“Oh, no,” she replied. “Sometimes I feel like telling people that they should be thinking about heading home, but I like you guys.” I told her that we had a bit of a drive yet and she asked where we were from. After we told her, she said she understood if we wanted to get going and to be careful on the road.

As I was paying the bill, the cashier asked if everything was all right and I told her we had had a great waitress. “Only the best one!” Audrey laughed as she popped up behind me, walking toward the kitchen. And you know what? I think she may be right.

  • Play Practice
    DRAMA—Fayette schools, in conjunction with the Opera House Theater program, will present two plays Friday night at the Fayette Opera House. From the left is Autumn Black, Wyatt Mitchell, Elizabeth Myers, Jonah Perdue, Sam Myers (in the back) and Lauren Dale. Other cast members are Brynn Balmer, Mason Maginn, Ashtyn Dominique, Stephanie Munguia and Sierra Munguia. Jason Stuckey serves as the technician and Trinity Leady is the backstage manager. The plays will be performed during the day Friday for students and for the public at 7 p.m. Friday.
  • Front.F.school
    PROGRESS continues on the agriculture classroom addition at Fayette High School. The project will add 2,900 square feet of space and include an overhead door that would allow equipment to be driven inside. The building should be ready for the start of school in August. Work on ball fields and a running track is also underway.
  • Front.rover
    CLEARING THE WAY—Road crossings in the area on the construction route of the Rover natural gas pipeline are marked with poles and flags as preliminary work nears. Ditches and field entry points are covered with thick planks in many areas to support equipment for tree clearing operations. Actual pipeline construction is progressing across Ohio toward a collecting station near Defiance. That segment of the project is expected to wrap up in July. The 42-inch line through Michigan and into Ontario is scheduled for completion in November. The line is projected to transport 3.25 billion cubic feet of natural gas every day.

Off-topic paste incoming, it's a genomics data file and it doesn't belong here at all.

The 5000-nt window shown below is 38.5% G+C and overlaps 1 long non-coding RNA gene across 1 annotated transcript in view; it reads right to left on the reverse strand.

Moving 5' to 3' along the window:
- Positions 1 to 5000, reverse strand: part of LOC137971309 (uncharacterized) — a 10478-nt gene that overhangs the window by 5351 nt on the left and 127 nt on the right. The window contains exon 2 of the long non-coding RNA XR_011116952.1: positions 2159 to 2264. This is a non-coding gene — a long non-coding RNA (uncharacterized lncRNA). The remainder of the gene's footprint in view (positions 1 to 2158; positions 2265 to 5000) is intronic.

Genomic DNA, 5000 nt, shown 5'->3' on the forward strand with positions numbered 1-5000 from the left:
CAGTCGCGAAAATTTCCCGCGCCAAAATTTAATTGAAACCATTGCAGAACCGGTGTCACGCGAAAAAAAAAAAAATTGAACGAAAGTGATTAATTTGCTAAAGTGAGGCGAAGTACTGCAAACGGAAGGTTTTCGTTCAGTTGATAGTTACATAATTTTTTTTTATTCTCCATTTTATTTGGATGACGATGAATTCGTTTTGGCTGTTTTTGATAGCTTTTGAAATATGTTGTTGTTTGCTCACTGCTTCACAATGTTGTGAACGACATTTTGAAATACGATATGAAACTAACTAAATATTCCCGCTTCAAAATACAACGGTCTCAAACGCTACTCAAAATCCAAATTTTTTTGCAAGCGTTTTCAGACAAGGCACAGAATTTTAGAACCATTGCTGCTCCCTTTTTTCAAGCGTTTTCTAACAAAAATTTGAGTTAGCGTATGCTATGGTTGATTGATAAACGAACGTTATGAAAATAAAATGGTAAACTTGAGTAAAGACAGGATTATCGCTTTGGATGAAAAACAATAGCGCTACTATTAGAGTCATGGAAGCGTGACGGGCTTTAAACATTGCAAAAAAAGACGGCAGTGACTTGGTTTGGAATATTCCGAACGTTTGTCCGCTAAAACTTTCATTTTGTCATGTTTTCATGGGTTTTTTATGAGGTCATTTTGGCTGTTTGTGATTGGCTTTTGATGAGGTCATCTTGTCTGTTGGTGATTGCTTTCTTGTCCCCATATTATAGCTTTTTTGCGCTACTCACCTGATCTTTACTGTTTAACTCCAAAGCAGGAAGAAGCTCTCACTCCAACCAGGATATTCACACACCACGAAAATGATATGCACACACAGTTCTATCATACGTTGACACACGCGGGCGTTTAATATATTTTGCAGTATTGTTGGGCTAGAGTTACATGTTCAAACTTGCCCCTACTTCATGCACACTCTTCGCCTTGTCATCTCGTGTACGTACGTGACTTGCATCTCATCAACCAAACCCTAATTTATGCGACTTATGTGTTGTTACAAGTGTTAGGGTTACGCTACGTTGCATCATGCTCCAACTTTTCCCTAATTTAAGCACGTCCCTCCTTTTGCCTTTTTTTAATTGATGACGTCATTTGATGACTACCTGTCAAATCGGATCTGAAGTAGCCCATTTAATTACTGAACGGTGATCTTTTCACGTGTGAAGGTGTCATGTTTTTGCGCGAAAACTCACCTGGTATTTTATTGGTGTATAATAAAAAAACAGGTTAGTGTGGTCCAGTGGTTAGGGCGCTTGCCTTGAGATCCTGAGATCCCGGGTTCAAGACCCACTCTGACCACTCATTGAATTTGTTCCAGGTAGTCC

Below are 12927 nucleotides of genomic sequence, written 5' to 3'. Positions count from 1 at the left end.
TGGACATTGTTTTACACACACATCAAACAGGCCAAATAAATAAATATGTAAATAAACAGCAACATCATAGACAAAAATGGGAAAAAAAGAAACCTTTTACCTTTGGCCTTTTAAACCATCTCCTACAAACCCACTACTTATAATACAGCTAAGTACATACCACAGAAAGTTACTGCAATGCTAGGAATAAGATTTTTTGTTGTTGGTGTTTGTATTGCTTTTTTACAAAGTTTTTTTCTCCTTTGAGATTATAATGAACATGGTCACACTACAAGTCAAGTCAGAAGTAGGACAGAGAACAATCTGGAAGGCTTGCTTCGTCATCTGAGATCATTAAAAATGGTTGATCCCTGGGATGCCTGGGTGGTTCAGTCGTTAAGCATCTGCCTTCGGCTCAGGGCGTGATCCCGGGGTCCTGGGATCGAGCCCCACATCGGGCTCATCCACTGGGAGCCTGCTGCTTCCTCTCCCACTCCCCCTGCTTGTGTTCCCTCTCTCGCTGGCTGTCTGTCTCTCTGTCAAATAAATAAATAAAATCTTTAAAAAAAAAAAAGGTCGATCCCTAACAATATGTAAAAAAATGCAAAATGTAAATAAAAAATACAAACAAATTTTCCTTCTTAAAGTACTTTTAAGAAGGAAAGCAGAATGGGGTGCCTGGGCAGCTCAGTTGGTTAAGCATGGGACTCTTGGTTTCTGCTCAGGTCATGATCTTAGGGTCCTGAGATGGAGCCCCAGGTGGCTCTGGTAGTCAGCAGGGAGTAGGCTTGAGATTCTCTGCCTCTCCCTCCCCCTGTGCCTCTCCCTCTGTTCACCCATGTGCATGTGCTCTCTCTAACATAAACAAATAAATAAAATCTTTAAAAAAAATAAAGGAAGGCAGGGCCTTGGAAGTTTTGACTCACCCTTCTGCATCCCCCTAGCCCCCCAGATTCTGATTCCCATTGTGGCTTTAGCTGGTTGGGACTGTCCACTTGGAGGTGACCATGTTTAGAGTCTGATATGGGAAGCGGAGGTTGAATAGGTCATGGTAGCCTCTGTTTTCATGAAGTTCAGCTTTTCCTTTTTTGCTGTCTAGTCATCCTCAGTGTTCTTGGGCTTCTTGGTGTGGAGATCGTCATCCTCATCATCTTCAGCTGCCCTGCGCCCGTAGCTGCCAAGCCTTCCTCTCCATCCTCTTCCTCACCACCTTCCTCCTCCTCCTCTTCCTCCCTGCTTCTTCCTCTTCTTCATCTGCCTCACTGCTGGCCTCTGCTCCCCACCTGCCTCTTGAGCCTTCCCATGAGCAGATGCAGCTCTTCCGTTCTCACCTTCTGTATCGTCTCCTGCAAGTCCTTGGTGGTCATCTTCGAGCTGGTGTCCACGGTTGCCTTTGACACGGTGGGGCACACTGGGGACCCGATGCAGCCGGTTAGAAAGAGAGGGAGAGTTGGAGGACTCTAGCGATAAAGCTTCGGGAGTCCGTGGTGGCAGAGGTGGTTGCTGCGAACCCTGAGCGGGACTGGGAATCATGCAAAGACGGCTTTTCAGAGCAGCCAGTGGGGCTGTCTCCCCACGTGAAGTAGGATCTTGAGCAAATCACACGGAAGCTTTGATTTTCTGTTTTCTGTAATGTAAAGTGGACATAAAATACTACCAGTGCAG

• Front.geese
    ON THE MOVE—Six goslings head out on manuevers with their parents in an area lake. Baby waterfowl are showing up in lakes and ponds throughout the area.
  • Accident
    FAYETTE resident Patricia Stambaugh, 64, was declared dead on the scene of a single-vehicle accident Friday morning south of Morenci. Rescue units were called around 9 a.m., but as of Tuesday, law enforcement officers had not yet determined the time of the accident. According to Ohio State Highway Patrol, Stambaugh was driving west on U.S. 20 when her Chevrolet Malibu traveled off the north side of the road and down a steep embankment, coming to rest in Bean Creek (Tiffin River).
  • Front.teacher Leading
    PRESCHOOL MUSIC—Fayette band director Jeffrey Dunford spends the last half hour of the day leading the full-day preschool class in musical activities. Additional photos are on page 7 of this week’s Observer.
  • Front.poles
    MOVING EAST—Utility workers continue their slow progress east along U.S. 20 south of Morenci. New electrical poles are put in place before wiring is moved into place.
  • Face Paint
    FUN NIGHT FUN—Savanna Miles sits patiently while Abbie White works on a face paint design Friday during the Morenci PTO Fun Night. Gracie Snead watches the progress after having spent time in the chair. Abbie was one of several volunteer painters, each creating their own unique look. Additional photos are on the back page of this week’s Observer.